The recent wildfire relief funding isn’t sitting too well with some Hillview residents.
Wood Buffalo council voted on Tuesday to approve $2 million in funding which is also being matched by the Canadian Red Cross and the provincial government, bringing the total to $6 million.
The money will be used for ‘primary resident homeowners’ who are still not back in their home to cover costs of interim housing and special assessments.
Hillview resident Sheila Champion tells Mix News the money is helping the wrong people.
“Not one penny of this should be going into that condo association until a full forensic audit is done.”
She also believes this won’t help every owner dealing with this situation as some weren’t actually living in the condo.
“Why is it that if this is impacting them, they don’t deserve to get help because they had no other choice but to rent or that they made an attempt to better than lives by making an investment – they’re being punished for those two things now.”
Speaking on Fort McMurray Matters, Mayor Don Scott says the idea was to help people who continue to struggle more than two years after the wildfire.
“When you’re looking at a resident in the eye and they’re telling you they are about to go bankrupt or they’re in extreme difficulty, it’s a very difficult situation – these are our neighbours and that’s why we felt compelled to act.”
Canadian Red Cross VP of Alberta and the Northwest Territories Jennifer McManus notes their main priority is helping people who were here during the fire and continue to call Wood Buffalo home.
“If you haven’t been in the community since the event, we’re taking that into consideration and really it’s looking at who’s in the community, we want people to be safe, dry, and warm in a primary residence.”
McManus and Scott also want people to know if they don’t meet the criteria they should still contact the Red Cross to see if they can receive financial help through other programs.
Meanwhile, Champion’s views are also shared by other Hillview owners.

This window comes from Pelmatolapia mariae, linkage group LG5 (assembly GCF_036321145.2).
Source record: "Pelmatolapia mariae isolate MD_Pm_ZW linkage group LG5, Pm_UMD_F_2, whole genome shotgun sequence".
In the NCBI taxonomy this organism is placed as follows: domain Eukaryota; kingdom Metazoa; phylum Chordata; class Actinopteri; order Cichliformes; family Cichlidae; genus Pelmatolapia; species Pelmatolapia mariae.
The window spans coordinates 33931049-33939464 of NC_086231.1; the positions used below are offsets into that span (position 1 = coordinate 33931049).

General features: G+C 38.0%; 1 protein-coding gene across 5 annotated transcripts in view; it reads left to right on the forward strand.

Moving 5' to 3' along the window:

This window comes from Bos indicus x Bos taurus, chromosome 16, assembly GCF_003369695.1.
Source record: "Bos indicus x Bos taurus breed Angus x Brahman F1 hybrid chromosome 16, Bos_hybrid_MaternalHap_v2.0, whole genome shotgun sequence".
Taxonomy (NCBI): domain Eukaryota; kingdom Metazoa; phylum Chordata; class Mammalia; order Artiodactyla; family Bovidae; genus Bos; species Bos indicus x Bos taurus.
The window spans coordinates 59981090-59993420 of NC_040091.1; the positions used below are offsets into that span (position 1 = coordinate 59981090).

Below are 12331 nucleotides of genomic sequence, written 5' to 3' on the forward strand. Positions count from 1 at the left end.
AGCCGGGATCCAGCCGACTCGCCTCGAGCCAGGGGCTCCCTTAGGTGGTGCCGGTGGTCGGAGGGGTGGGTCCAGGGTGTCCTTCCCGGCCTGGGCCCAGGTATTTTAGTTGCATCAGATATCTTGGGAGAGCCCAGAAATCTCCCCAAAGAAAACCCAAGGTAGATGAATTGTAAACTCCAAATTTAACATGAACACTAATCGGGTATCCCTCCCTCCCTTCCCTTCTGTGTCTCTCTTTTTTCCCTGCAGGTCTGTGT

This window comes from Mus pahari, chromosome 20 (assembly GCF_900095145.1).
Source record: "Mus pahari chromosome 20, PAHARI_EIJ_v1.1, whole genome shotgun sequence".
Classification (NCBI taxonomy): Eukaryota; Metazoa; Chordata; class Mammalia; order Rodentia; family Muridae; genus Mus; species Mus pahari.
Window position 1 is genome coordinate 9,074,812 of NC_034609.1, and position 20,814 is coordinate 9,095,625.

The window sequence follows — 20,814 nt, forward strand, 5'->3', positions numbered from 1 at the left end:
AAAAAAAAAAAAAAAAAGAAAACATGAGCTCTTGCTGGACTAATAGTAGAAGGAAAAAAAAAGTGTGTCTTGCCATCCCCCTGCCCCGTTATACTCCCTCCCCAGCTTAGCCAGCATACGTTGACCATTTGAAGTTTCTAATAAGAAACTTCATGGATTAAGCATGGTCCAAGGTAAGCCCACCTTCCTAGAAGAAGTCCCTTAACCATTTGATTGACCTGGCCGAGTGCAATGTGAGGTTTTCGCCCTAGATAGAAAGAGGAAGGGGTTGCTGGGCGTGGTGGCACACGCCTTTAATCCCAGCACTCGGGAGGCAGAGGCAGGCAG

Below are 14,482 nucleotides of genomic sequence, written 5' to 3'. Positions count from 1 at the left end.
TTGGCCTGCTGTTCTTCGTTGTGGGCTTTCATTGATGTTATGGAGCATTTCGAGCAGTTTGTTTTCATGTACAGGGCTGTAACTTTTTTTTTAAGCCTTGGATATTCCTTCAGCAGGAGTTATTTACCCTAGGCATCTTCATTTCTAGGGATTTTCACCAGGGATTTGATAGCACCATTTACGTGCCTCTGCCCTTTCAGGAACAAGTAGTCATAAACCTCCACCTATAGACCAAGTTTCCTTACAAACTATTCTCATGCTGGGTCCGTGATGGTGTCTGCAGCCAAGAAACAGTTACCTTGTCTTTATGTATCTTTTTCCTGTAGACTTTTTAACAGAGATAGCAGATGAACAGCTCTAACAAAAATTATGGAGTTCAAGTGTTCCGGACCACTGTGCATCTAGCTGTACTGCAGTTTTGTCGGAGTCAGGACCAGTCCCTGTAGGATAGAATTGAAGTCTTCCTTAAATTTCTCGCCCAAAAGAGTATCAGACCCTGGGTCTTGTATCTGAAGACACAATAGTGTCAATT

Becky Benoit says she’s also concerned for those who aren’t eligible for the funding.
She believes less than half of the Hillview residents will actually benefit.
“This funding goes a long way from helping all of the owners, what this funding does is divide the owners against each other, it creates a class system where some owners are worthy of help and worthy of saving and other owners aren’t.”
Meanwhile, Shawna Parsley adds she has mixed feelings about everything.
“I’m happy for me and for the people who are going to receive it but those people who are, right now, struggling to pay bills and struggling to get ahead, this is not meeting everybody’s needs.”
Champion and Benoit note the best path moving forward is to have a forensic audit.
“Nobody knows where this money is going, nobody has ever bothered to see where it’s going,” added Benoit. “The province, municipality, and Red Cross have seen fit to simply pour more gasoline on this raging tire fire.”
They note they don’t want to see taxpayers money go directly to the condo association, helping cover costs they haven’t been told about or shouldn’t need to pay.
“It needs an audit to find out where it went wrong,” Champion said.
Moving forward, along with the forensic audit, many of the Hillview residents are continuing to ask for financial relief for everyone and reform for the condo laws to make sure a situation like this never happens again.
“The municipality’s response to our request is beyond disappointing, it’s disgusting,” said Benoit. “There’s still time to demand a forensic audit before they put any more money into this project, there’s still time for them to change the way they’re distributing the funding to make it equitable for all victims of this disaster.”